Those smaller creatures could be harmed by going through the oil, said Larry McKinney, director of Texas A&M University's Gulf of Mexico research center in Corpus Christi.
Some aspects of that region are so little known that "we might lose species that we don't know now exist," said Graham of the Dauphin Island lab.
"This is a highly sensitive ecosystem," agreed Steve Murawski, chief fisheries scientist for the federal agency NOAA. "The animals down at 3,300 to 3,400 feet grow slowly." The oil not only has toxic components but could cause genetic problems even at low concentrations, he said.
Lubchenco said NOAA is "very concerned about the impact" of the oil below the surface and federal officials last week started more aggressive monitoring of it.
For much of the summer, the mere existence of underwater plumes of oil was the subject of a debate that at times pitted outside scientists against federal officials who downplayed the idea of plumes of trapped oil. Now federal officials say as much as 42 million gallons of oil may be lurking below the surface in amounts that are much smaller than the width of a human hair.
While federal officials prefer to describe the lurking oil as "an ephemeral cloud," the Woods Hole scientists use the word "plume" repeatedly.
The study conclusively shows that a plume exists, that it came from the BP well and that it probably never got close to the surface of the Gulf of Mexico, Camilli said. It is probably even larger than 22 miles long, but scientists had to stop measuring because of Hurricane Alex.
Earlier this week a University of South Florida team reported oil in amounts that were toxic to critical plant plankton deep underwater, but the crude was not necessarily in plumes. Those findings have not been reviewed by other scientists or published.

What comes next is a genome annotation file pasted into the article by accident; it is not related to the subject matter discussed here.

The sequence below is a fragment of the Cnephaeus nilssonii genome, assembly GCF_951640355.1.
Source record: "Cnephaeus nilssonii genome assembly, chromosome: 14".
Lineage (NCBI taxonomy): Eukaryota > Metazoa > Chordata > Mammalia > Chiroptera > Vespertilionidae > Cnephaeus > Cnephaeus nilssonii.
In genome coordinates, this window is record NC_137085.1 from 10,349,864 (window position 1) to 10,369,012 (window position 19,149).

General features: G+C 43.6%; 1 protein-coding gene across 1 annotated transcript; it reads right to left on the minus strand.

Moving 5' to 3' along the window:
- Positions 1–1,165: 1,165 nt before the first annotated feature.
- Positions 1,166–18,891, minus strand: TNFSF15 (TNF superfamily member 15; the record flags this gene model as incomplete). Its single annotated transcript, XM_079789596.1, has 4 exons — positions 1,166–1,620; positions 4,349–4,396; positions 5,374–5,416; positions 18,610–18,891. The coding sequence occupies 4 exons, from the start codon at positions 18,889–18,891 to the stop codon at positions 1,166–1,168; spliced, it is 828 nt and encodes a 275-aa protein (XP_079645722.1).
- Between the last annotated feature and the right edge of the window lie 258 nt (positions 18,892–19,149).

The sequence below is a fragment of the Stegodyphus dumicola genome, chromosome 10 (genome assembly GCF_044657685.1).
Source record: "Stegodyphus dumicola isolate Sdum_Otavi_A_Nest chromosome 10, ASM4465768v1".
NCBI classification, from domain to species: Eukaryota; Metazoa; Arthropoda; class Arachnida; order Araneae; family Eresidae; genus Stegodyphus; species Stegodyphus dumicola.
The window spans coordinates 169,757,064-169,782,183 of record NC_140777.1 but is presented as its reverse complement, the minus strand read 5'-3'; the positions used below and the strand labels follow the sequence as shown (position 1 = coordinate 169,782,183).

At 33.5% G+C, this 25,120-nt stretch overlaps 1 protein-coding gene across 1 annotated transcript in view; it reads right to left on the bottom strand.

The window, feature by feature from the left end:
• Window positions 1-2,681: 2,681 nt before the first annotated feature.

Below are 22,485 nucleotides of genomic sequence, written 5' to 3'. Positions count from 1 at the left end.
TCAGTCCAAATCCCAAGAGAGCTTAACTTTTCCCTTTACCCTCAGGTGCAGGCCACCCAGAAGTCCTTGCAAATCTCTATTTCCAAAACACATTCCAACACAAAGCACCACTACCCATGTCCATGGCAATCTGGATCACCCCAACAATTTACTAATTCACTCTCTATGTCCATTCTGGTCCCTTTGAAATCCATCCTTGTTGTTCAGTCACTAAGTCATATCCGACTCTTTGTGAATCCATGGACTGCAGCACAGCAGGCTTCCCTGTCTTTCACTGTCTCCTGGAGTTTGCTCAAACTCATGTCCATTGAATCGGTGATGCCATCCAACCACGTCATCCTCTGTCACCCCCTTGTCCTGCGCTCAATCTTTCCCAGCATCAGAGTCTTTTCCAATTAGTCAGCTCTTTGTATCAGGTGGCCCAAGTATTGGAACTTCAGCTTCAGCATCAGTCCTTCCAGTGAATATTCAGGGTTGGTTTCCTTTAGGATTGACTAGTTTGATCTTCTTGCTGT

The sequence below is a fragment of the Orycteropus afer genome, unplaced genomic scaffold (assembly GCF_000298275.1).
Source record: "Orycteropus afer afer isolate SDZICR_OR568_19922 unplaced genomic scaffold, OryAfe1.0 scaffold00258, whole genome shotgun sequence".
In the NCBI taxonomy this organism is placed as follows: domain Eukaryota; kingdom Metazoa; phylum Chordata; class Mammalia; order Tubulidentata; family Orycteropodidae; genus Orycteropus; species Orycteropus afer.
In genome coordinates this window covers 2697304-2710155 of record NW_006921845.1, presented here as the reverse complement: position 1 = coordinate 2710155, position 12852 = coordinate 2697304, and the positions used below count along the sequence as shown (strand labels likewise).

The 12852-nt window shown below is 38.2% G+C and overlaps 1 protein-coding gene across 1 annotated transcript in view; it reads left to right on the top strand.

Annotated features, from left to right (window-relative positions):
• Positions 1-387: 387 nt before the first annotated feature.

The plume is probably still around, but moving west-southwest of the BP well site at about 4 miles a day, Camilli said.
While praising the study that ended on June 28, Murawski said more recent observations show that the cloud of oil has "broken apart into a bunch of very small features, some them much farther away." Texas A&M's McKinney said marine life can suffer harm whether it is several smaller plumes or one giant one.
NOAA redirected much of its sampling for underwater oil after consulting with Woods Hole researchers. The federal agency is now using the techniques that the team pioneered with a robotic sub and an underwater mass spectrometer, Murawski said.
Previous attempts to define the plume were "like watching the Super Bowl on a 12-inch black-and-white TV and we try to bring to the table a 36-inch HD TV," said Woods Hole scientist Chris Reddy. The paper, fast-tracked for the world of peer-reviewed science, was written on a boat while still in the Gulf, he said.
Reddy said he could not yet explain why the underwater plume formed at that depth. But other experts point to three factors: cold water, the way the oil spewed from the broken well, and the use of massive amounts of dispersants to break up the oil before it gets to the surface.
The decision to use 1.8 million gallons of dispersants amounted to an environmental trade-off — it meant less oil tainting the surface, where there is noticeable and productive life, but the risk of longer-term problems down below.
Retired Coast Guard Adm. Thad Allen, the government's point man on the Gulf oil spill, said it was a choice between two difficult options — with the discussions going on in front of the president. In the end, officials decided to "accept the implication of the hydrocarbons in the water column rather than Barataria Bay or the Chandeleur Islands" in Louisiana.
Given the slow rate at which the oil is degrading in the cold water, Samantha Joye of the University of Georgia, and others say it is too early to even think about closing the books on the spill: "The full environmental impacts of the spill will thus not be felt for some time."